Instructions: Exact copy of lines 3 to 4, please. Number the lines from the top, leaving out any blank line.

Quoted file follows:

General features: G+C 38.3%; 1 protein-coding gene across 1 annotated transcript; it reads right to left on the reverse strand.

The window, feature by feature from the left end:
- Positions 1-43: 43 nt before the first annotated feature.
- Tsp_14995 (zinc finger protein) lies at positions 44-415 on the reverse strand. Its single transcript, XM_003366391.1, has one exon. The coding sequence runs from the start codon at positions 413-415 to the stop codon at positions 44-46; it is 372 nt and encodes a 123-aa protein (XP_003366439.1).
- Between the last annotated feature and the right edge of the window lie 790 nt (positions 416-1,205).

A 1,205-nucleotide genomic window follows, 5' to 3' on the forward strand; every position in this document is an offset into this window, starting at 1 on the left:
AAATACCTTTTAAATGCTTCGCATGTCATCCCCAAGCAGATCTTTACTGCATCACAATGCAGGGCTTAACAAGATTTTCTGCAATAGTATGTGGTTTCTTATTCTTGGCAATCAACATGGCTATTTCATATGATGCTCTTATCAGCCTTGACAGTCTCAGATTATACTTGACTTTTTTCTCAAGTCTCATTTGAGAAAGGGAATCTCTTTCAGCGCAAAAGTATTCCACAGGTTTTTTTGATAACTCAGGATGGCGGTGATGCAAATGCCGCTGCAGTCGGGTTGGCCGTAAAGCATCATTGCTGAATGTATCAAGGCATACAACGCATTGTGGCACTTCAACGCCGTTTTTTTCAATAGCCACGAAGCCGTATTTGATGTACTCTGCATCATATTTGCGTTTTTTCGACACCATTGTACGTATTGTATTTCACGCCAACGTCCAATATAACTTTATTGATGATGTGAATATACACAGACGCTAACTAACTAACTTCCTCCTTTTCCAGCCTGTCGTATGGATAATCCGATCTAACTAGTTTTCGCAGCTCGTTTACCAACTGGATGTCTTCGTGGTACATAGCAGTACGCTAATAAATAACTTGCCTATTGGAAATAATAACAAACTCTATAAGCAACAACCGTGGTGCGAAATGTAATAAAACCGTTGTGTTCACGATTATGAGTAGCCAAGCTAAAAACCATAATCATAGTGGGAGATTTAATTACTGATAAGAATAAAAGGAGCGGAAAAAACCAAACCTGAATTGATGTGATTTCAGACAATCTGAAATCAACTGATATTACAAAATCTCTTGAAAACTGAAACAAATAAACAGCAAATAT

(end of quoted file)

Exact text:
- Positions 1-43: 43 nt before the first annotated feature.
- Tsp_14995 (zinc finger protein) lies at positions 44-415 on the reverse strand. Its single transcript, XM_003366391.1, has one exon. The coding sequence runs from the start codon at positions 413-415 to the stop codon at positions 44-46; it is 372 nt and encodes a 123-aa protein (XP_003366439.1).